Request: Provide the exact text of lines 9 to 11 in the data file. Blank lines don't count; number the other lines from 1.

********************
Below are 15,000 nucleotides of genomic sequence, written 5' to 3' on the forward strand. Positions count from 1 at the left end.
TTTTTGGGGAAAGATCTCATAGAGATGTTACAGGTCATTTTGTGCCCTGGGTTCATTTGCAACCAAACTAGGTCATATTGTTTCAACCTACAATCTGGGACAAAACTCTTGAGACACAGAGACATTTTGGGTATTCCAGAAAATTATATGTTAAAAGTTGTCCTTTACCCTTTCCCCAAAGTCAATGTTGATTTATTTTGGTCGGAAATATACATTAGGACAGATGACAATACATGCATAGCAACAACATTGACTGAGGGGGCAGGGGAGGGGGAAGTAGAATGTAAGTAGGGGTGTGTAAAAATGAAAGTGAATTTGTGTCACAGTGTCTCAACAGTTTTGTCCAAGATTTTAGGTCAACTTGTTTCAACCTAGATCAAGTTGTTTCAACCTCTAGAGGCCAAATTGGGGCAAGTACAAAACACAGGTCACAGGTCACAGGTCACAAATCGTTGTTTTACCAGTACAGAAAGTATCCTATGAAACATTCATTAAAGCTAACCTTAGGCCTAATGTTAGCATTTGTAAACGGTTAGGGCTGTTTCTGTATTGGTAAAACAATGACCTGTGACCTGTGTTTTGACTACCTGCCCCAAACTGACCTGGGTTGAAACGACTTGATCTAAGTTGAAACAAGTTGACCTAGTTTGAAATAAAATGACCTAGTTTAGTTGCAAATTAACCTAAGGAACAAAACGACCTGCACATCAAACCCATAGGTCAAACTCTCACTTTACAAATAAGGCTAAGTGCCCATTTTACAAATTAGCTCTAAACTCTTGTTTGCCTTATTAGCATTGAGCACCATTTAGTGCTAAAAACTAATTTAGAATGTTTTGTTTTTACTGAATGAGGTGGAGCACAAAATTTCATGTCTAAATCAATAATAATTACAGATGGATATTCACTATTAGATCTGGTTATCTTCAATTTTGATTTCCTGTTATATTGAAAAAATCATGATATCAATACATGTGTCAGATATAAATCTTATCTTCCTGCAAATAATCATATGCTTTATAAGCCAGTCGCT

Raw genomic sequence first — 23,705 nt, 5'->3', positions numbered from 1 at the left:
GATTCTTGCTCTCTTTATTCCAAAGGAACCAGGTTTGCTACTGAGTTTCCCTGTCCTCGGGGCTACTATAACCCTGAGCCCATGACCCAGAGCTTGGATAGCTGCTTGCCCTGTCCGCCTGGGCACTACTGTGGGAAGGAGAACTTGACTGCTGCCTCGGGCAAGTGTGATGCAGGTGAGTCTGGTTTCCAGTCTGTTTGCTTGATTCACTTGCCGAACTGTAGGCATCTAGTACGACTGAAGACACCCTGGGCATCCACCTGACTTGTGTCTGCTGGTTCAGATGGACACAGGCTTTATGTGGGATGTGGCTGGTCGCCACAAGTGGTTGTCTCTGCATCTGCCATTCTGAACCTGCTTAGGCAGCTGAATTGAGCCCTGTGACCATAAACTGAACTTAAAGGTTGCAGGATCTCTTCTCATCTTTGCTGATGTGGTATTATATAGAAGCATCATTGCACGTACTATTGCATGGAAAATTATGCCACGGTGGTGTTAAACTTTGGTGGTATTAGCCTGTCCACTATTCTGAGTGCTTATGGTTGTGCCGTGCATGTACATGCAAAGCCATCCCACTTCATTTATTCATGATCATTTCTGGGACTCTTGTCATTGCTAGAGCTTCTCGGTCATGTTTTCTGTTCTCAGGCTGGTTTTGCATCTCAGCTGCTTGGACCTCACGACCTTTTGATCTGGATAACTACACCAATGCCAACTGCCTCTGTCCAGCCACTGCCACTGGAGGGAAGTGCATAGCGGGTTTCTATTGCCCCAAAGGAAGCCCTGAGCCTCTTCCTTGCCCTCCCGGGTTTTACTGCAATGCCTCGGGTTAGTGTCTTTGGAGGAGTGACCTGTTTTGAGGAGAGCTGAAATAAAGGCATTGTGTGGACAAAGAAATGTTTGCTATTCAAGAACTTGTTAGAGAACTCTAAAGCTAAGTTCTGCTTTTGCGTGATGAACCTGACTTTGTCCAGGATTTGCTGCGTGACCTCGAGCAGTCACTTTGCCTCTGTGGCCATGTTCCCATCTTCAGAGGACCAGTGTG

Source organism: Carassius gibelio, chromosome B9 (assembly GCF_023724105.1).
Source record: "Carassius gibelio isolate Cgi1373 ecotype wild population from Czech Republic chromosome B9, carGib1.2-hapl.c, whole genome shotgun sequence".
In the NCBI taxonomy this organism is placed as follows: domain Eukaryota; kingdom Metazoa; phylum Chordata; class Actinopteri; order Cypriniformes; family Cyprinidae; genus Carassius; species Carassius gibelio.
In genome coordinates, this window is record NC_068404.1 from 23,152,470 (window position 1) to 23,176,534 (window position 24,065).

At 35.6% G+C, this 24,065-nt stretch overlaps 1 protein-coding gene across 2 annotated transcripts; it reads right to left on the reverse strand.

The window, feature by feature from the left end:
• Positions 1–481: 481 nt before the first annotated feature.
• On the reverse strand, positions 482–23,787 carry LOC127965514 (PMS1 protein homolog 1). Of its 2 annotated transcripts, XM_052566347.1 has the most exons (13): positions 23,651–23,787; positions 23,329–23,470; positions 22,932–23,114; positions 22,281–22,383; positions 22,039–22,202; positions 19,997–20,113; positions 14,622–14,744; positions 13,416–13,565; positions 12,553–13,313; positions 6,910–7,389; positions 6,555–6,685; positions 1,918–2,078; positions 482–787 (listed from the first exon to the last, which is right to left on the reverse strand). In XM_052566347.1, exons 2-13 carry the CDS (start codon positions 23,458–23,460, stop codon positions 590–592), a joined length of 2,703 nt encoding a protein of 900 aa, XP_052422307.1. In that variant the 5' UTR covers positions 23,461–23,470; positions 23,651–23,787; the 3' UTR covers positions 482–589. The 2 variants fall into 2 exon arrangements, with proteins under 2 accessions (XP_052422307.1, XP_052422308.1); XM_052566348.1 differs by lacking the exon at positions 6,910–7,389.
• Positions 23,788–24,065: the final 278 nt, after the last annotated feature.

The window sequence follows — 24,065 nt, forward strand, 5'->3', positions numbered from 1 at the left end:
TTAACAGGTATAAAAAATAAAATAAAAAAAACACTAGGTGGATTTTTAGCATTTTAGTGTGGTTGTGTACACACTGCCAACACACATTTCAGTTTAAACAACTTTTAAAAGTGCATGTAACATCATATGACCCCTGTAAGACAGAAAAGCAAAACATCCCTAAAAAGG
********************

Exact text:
At 35.6% G+C, this 24,065-nt stretch overlaps 1 protein-coding gene across 2 annotated transcripts; it reads right to left on the reverse strand.

The window, feature by feature from the left end:
• Positions 1–481: 481 nt before the first annotated feature.